Let’s be real. Kids can be cruel. Any child that can talk can highlight your greatest insecurity and stab you in the areas where you are most vulnerable. When I was in the 2nd grade my mom thought it was a good idea for me to get a Jerry Curl. I thought I looked super cool because my dad had one too. The kids at school did not agree. By the end of the day my classmates had changed my name from Charece to “Cha-grease”.
We’ve all been picked-on and it ends in a couple ways. You either end up depressed, a millionaire-genius who employees all of the comedic losers who laughed at you, or a slightly sarcastic mom with jokes, like myself.
Adopted kids are no exception from school yard teasing. In fact, their adoption status can make them more of a target. And listen, that “born in my mom’s heart” stuff is not a good thing to bring up when a full on “capping” session has begun.
I teach my children to express the Fruits of the Spirit and turn the other cheek. But some kids, and parents, are just JERKS! As my kids are aging I’ve begun to arm them with an arsenal of quick come-backs to keep the jerks at bay. Let me help you arm your adopted kiddos.
Here’s the scenario. Your kid is playing on the playground and the little jerk comes over and says something like “Ha, Ha! That’s why your adopted.” or “At least I’m not adopted.”.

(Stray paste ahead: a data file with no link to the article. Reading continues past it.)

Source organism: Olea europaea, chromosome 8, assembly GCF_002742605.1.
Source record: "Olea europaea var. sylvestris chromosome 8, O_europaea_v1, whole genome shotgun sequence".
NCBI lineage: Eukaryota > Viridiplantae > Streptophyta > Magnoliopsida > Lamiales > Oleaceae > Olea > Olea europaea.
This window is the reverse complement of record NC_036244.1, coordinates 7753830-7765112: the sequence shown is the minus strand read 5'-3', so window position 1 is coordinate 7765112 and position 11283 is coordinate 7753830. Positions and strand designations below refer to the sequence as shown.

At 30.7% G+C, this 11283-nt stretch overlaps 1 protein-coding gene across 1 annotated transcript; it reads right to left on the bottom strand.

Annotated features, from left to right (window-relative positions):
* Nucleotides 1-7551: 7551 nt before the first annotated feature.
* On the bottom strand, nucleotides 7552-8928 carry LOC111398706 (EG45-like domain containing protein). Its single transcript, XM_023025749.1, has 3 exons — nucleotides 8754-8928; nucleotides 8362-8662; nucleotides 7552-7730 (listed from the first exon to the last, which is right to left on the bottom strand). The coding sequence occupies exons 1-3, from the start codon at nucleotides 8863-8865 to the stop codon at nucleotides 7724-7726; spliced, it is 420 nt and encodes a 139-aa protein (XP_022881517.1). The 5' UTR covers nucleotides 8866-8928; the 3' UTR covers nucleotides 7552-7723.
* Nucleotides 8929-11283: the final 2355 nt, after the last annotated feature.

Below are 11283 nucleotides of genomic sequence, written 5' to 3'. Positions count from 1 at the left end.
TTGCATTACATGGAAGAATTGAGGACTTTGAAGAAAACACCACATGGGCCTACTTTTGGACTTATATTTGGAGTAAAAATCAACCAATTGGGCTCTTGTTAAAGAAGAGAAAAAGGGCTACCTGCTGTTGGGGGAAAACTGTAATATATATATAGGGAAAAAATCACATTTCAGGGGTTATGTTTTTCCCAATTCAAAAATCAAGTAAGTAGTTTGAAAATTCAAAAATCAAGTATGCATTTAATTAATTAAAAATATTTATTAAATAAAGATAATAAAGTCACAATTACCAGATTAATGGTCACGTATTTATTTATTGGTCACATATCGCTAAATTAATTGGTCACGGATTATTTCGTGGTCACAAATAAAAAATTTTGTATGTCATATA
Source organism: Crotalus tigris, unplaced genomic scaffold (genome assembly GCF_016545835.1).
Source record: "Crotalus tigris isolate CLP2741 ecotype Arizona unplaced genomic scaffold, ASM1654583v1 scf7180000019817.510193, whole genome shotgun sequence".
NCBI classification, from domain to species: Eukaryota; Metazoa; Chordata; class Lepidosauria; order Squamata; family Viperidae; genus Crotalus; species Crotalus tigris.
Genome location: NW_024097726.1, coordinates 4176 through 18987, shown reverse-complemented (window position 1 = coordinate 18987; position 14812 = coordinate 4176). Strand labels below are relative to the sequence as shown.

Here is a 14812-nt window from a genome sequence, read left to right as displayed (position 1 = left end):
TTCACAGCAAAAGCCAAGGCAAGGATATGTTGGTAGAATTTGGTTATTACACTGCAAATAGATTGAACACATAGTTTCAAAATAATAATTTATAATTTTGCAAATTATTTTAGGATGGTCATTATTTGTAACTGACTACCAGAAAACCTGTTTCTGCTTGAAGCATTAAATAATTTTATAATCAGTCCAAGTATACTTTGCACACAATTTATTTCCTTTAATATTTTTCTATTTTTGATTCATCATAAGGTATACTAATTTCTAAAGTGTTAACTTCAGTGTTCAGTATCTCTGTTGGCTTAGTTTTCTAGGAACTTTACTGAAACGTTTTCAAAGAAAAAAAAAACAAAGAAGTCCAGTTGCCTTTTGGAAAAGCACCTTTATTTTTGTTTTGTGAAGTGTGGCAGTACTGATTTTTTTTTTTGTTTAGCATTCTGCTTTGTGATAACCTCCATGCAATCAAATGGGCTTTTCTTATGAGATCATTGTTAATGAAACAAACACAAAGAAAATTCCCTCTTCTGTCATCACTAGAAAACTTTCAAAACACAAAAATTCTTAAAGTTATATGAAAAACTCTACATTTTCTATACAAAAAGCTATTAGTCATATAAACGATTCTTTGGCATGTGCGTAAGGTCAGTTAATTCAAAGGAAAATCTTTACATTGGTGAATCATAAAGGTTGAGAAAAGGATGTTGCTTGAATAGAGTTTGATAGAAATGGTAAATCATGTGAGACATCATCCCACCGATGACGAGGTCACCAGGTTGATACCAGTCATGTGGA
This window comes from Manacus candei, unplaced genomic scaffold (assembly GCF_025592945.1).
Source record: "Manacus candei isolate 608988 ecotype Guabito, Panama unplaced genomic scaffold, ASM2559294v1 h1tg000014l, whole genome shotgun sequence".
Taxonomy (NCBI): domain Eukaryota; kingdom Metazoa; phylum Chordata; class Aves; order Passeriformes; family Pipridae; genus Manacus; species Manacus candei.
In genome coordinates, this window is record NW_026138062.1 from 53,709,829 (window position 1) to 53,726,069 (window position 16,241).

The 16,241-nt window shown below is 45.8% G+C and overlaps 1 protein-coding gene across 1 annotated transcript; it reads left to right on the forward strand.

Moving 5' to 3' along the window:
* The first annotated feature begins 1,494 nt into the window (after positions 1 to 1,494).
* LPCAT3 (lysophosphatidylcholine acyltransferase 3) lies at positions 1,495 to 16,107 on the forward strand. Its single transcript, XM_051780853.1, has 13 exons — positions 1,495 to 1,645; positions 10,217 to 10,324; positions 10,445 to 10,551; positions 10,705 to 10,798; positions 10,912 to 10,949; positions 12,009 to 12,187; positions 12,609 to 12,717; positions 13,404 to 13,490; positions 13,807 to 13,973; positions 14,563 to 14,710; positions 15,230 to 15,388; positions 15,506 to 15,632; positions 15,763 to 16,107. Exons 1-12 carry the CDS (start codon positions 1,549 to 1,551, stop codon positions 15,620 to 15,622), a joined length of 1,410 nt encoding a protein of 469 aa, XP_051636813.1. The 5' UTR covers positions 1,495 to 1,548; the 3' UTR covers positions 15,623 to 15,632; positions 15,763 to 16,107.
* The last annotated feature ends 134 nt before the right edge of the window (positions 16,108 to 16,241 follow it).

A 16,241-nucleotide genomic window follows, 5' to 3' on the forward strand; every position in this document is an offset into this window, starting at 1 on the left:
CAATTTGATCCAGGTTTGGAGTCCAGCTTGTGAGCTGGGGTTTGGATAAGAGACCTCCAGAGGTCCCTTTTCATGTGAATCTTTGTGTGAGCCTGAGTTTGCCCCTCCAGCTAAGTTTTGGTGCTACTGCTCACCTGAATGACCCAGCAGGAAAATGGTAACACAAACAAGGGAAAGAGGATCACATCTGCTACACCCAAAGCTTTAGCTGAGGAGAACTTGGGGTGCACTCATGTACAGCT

It’s Show Time! Here’s a List of things your sweet angel can say.
1. After your Mama saw your face, she WISHED she had adopted me instead.
2. All Super Heroes are adopted. Maybe I can help you rescue (fill in the blank).
My kids like to use the words “those edges” here, but feel free to fill in this space to best fit your geographical location and school-yard demographic.
3. Maybe somebody should adopt YOU. Your hair-style looks neglected.
4. My mom CHOSE me, your Mama HAD to bring you home.
5. You need to adopt a toothbrush. Your breath smells ABANDONED.
We are not doing our kids any favors by not preparing them for the challenges they face. Give them a come-back and let them cry on your shoulder when they get home. Share your stories of how kids mocked you and how you lived through it. This may seem like an odd parenting technique, but it works around here.